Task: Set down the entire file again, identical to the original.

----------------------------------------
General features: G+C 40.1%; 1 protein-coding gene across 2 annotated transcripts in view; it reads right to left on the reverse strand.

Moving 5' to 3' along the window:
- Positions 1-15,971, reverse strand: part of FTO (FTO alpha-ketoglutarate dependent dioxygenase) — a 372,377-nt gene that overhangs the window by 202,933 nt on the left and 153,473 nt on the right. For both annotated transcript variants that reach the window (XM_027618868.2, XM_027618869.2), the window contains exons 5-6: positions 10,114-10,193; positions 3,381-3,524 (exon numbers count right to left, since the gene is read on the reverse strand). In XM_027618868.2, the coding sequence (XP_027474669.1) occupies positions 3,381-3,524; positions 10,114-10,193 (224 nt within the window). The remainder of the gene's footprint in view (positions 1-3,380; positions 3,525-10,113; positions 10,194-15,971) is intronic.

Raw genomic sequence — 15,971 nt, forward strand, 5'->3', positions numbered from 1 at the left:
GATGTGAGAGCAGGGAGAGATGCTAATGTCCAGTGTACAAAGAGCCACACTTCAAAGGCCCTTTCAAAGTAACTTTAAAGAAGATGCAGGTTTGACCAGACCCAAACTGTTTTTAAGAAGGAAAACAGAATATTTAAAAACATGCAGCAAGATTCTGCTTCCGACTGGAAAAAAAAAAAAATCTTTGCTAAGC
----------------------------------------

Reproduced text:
General features: G+C 40.1%; 1 protein-coding gene across 2 annotated transcripts in view; it reads right to left on the reverse strand.

Moving 5' to 3' along the window:
- Positions 1-15,971, reverse strand: part of FTO (FTO alpha-ketoglutarate dependent dioxygenase) — a 372,377-nt gene that overhangs the window by 202,933 nt on the left and 153,473 nt on the right. For both annotated transcript variants that reach the window (XM_027618868.2, XM_027618869.2), the window contains exons 5-6: positions 10,114-10,193; positions 3,381-3,524 (exon numbers count right to left, since the gene is read on the reverse strand). In XM_027618868.2, the coding sequence (XP_027474669.1) occupies positions 3,381-3,524; positions 10,114-10,193 (224 nt within the window). The remainder of the gene's footprint in view (positions 1-3,380; positions 3,525-10,113; positions 10,194-15,971) is intronic.

Raw genomic sequence — 15,971 nt, forward strand, 5'->3', positions numbered from 1 at the left:
GATGTGAGAGCAGGGAGAGATGCTAATGTCCAGTGTACAAAGAGCCACACTTCAAAGGCCCTTTCAAAGTAACTTTAAAGAAGATGCAGGTTTGACCAGACCCAAACTGTTTTTAAGAAGGAAAACAGAATATTTAAAAACATGCAGCAAGATTCTGCTTCCGACTGGAAAAAAAAAAAAATCTTTGCTAAGC